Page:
Harvest festivals of thanks have been around in many societies throughout history, and the U.S. Thanksgiving has roots in Pilgrims’ festivals at Plymouth, Mass. But it wasn’t until 1789, after the American Revolution, that President Washington declared a national day of thanks. That tradition continued until President Jefferson worried that it could be seen as government “intermeddling” in religion.
After the battle at Gettysburg, Lincoln proclaimed the holiday returned and for the first time formalized when the entire nation would celebrate it every year. Since many states refused to recognize Lincoln’s authority during the Civil War, the whole country didn’t celebrate at the same time until the 1870s. In 1941, President Franklin D. Roosevelt tweaked the date a bit, to the fourth (rather than last) Thursday in November.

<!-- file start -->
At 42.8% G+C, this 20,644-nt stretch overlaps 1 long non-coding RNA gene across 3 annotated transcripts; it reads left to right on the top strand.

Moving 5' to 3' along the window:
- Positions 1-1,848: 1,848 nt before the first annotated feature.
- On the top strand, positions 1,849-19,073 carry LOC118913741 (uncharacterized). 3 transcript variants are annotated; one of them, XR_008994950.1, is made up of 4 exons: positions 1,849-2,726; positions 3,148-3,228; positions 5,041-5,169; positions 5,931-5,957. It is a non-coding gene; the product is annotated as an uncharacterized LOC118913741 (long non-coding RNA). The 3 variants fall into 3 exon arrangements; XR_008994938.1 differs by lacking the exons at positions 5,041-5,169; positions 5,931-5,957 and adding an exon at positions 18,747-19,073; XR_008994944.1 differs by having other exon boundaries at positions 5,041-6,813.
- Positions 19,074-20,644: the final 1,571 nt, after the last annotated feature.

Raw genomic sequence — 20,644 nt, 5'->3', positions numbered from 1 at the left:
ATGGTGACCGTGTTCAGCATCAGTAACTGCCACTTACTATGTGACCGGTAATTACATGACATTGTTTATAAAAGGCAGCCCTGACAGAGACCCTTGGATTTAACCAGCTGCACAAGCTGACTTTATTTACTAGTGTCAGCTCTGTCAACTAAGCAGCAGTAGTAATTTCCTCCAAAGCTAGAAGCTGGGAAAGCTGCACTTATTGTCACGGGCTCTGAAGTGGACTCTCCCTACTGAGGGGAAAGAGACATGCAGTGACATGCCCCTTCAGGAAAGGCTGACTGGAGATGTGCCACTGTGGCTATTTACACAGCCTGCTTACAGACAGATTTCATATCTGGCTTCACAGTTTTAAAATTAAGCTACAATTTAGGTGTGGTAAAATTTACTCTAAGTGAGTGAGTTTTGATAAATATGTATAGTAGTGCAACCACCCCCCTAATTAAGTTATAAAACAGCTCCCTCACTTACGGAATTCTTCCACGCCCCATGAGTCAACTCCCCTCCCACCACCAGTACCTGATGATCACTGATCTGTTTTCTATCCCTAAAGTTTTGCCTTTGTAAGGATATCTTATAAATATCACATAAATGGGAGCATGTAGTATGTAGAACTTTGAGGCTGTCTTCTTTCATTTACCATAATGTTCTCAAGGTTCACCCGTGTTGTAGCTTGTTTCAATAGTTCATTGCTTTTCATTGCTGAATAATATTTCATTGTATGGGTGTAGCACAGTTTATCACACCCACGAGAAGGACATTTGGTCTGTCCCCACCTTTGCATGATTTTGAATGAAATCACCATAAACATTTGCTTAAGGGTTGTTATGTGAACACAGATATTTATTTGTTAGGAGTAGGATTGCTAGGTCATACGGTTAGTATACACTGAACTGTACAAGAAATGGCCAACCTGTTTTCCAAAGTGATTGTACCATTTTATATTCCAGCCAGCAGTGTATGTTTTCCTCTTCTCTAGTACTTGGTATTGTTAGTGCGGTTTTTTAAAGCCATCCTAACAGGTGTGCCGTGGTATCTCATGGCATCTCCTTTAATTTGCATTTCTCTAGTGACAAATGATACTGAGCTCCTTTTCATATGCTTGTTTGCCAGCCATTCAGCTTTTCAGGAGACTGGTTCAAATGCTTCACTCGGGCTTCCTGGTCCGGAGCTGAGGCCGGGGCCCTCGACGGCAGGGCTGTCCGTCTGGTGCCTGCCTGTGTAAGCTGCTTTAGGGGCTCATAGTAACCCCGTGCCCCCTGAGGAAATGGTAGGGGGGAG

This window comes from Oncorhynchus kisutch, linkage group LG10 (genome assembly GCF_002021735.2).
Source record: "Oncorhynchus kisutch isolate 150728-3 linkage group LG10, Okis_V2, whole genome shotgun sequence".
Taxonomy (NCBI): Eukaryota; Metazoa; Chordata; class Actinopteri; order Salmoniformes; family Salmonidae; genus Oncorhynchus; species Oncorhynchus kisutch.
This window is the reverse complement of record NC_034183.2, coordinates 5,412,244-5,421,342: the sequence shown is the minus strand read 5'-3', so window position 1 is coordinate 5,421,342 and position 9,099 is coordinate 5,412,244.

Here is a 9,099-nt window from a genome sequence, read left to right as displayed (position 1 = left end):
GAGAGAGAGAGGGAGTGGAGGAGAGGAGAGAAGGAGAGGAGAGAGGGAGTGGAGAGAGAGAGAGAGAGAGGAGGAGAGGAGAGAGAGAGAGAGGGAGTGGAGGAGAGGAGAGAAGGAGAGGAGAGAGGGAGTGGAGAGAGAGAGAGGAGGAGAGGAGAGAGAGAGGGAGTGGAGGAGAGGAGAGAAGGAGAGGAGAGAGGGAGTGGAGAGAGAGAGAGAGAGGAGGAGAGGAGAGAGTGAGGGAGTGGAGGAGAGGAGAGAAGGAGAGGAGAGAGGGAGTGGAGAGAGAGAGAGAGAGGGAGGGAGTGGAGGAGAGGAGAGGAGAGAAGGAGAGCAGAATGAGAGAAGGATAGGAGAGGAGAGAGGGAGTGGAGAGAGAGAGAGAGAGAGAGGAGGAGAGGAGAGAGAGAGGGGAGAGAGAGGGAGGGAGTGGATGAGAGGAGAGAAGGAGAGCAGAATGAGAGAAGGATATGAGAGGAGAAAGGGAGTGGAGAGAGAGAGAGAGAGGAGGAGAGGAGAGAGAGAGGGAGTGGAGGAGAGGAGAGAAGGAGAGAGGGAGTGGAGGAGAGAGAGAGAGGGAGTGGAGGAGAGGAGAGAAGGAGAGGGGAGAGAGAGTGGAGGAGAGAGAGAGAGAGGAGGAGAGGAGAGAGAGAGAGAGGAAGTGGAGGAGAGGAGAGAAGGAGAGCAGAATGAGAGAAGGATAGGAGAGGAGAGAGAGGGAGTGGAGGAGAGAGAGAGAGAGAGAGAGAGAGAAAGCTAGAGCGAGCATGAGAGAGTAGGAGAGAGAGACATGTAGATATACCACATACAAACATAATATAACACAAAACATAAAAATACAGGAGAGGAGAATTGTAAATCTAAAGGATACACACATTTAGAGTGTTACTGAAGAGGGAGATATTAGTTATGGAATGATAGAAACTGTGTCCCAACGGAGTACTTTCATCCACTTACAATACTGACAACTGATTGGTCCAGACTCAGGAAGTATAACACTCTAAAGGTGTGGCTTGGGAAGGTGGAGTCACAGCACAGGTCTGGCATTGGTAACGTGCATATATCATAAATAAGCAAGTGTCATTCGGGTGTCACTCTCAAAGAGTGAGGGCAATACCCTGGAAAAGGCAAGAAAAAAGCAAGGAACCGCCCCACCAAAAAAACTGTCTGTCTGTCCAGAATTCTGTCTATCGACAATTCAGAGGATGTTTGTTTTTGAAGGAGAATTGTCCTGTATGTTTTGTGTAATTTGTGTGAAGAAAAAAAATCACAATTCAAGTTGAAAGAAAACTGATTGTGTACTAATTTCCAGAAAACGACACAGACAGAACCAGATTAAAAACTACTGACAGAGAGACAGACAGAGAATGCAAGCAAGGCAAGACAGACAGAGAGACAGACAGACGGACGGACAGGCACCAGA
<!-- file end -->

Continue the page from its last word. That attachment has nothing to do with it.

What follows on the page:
Now, Thanksgiving is one of the most important national holidays, with people typically traveling far and wide to visit family. The day before is often the biggest travel day of the year now. Last year, 43.6 million people traveled over the Thanksgiving holiday, according to AAA.
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